FAQ: Seminole Imagery
Are the images and symbols used by Florida State athletics part of the university brand?
The brand components used by the university’s intercollegiate teams reflect the values and beliefs of the athletic department and Boosters. While these organizations are certainly part of the university, their brand elements do not, in most cases, extend effectively to the academic side of the institution.
Does the Seminole Tribe approve of the athletic department and Boosters’ use of this imagery?
The relationship between Florida State University and the Seminole Tribe of Florida is built on mutual respect. In 2005, the tribe took an unprecedented, historic step with a public declaration of support, through passage of a resolution by the Tribal Council, of the university's use of the Seminole name, logos and images. Subsequently, Chief Jerry Haney of the Seminole Tribe of Oklahoma also publicly stated his support.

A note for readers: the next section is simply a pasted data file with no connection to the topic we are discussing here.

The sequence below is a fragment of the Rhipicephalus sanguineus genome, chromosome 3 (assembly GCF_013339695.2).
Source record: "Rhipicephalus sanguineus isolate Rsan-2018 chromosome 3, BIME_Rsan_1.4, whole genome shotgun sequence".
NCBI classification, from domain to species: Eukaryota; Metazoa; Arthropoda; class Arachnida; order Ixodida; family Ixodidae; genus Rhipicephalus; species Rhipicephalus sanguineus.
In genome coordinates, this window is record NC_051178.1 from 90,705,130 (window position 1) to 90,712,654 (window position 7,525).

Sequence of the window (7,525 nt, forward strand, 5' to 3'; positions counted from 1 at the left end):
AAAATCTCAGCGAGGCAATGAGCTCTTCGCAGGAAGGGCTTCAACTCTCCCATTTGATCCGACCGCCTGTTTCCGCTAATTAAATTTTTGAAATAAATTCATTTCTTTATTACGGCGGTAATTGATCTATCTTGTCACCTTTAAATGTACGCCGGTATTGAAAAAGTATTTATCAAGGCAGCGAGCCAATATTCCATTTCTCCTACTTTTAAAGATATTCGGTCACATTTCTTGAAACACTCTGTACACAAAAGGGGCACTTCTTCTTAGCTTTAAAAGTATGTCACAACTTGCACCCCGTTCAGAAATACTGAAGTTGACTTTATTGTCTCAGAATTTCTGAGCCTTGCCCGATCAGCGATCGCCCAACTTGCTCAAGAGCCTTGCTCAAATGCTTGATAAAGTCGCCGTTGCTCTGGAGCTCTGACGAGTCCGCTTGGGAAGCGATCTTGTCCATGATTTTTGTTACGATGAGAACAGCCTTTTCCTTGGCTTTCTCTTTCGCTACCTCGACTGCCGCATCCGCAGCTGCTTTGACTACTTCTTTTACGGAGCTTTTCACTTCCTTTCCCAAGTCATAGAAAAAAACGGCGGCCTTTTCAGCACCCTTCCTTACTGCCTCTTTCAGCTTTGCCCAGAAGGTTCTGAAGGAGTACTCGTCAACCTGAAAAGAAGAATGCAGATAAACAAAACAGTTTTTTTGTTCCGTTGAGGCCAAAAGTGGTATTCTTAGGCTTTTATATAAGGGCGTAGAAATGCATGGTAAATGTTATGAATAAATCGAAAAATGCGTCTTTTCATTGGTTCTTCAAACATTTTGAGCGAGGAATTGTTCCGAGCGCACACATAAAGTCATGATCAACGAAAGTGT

Does Florida State consult with or provide any benefits to the Seminole Tribe?
Florida State prominently includes members of the Seminole Tribe in many of the university's most meaningful events, including graduation and homecoming, and seeks tribe members’ advice and direction to ensure tribal imagery is authentic. For example, the student who portrays the great Seminole warrior "Osceola" during Florida State football games wears clothing sewn by members of the tribe.
Does the academic side of the university also support the Seminole Tribe?
The university has a scholarship program that pays the way for students from the tribe to attend Florida State, many of them are the first in their families to attend college. Tribe members also helped design a course for Florida State students, the "History of the Seminoles and Southeastern Tribes," which focuses on Seminole history and traditions.
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